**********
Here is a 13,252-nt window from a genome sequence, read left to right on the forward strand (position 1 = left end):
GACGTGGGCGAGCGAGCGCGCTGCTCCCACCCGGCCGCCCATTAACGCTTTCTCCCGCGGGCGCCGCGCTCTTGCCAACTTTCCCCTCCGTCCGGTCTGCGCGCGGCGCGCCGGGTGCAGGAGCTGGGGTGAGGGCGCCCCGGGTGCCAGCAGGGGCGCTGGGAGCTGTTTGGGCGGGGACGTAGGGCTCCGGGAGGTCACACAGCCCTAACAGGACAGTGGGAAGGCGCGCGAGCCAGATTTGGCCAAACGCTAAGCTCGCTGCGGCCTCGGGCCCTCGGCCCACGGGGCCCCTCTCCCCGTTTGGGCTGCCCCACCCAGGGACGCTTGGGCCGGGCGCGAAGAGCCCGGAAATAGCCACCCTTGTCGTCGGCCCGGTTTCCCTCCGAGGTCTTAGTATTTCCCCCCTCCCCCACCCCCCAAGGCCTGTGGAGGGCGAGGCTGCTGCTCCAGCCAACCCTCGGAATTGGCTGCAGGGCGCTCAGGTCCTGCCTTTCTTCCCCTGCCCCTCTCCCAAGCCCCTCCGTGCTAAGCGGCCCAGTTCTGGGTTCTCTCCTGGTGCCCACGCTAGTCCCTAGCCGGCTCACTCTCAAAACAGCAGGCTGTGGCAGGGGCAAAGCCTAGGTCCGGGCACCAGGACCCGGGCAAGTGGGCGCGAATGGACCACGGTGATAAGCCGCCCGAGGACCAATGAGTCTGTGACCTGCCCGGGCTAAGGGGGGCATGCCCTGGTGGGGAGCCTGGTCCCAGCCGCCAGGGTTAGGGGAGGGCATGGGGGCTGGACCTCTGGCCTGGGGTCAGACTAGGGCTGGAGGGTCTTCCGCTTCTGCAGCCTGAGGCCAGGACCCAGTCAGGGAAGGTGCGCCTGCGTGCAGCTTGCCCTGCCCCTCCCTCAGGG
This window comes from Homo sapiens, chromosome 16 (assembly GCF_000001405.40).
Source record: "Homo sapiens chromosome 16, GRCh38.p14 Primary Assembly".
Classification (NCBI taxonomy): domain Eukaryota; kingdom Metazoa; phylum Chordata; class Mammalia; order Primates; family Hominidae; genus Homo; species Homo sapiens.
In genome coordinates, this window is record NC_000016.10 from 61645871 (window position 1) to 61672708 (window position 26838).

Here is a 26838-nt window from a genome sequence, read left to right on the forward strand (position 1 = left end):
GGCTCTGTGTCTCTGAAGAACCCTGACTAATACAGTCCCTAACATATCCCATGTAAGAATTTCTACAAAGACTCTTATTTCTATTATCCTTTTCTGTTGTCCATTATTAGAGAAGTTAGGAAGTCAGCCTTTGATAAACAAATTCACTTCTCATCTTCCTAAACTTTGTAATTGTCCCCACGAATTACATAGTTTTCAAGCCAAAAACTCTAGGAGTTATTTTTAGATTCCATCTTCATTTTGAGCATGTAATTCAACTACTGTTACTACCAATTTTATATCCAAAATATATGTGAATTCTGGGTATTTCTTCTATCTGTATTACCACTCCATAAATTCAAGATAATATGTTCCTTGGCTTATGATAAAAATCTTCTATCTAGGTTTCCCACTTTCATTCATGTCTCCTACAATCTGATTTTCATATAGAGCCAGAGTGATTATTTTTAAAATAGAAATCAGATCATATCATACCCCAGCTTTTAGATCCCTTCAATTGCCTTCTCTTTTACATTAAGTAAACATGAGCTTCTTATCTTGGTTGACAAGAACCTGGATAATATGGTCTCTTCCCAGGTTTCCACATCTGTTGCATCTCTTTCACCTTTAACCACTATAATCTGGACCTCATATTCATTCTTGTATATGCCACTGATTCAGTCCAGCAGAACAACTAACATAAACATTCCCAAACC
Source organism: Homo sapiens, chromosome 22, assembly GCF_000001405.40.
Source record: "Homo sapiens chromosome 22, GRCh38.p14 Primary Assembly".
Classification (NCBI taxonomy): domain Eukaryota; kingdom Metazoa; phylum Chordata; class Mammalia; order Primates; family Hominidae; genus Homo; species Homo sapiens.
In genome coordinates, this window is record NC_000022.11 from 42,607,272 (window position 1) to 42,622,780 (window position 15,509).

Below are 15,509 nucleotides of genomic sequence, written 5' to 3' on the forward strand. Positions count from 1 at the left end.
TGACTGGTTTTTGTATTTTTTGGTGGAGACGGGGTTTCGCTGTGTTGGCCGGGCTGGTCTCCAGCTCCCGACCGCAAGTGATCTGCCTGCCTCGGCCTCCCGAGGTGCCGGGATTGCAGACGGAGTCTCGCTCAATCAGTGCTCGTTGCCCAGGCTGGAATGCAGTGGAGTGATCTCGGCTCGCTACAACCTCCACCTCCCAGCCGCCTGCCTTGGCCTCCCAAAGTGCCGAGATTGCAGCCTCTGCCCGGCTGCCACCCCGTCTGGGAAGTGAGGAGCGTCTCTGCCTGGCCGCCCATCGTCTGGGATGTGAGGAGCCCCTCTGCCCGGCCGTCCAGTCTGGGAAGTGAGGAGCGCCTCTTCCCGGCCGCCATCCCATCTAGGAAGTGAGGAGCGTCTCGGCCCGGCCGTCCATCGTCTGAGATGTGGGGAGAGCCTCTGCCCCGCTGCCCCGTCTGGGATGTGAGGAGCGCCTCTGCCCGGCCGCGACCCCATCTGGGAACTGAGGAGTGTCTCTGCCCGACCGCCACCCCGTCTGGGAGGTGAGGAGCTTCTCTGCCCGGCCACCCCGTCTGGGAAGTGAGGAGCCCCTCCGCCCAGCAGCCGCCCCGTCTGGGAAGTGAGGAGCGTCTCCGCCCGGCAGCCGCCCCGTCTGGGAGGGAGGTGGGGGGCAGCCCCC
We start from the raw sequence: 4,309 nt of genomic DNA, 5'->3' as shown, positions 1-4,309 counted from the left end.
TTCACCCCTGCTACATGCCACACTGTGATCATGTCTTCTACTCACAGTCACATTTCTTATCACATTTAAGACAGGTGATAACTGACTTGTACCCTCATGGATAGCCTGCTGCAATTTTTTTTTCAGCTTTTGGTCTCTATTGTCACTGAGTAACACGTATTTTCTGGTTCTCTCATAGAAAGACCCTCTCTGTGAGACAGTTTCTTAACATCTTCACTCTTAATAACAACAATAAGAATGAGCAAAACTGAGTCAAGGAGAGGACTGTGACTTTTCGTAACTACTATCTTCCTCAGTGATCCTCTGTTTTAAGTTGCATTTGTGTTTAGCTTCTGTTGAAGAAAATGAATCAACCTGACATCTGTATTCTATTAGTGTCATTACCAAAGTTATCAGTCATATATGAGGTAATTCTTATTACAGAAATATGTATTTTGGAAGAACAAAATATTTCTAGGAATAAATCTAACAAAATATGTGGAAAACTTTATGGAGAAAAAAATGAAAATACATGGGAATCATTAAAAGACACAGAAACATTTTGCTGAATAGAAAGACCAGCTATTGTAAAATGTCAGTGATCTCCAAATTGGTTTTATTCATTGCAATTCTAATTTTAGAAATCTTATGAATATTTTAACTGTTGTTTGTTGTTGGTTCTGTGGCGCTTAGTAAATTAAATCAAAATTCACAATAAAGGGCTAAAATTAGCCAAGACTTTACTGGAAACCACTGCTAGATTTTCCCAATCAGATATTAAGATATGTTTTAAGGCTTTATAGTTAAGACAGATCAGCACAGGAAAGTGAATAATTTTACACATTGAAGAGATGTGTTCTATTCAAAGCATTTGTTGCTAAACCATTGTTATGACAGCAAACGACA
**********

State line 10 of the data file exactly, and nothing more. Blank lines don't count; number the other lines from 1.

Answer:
Source record: "Homo sapiens chromosome 22, GRCh38.p14 Primary Assembly".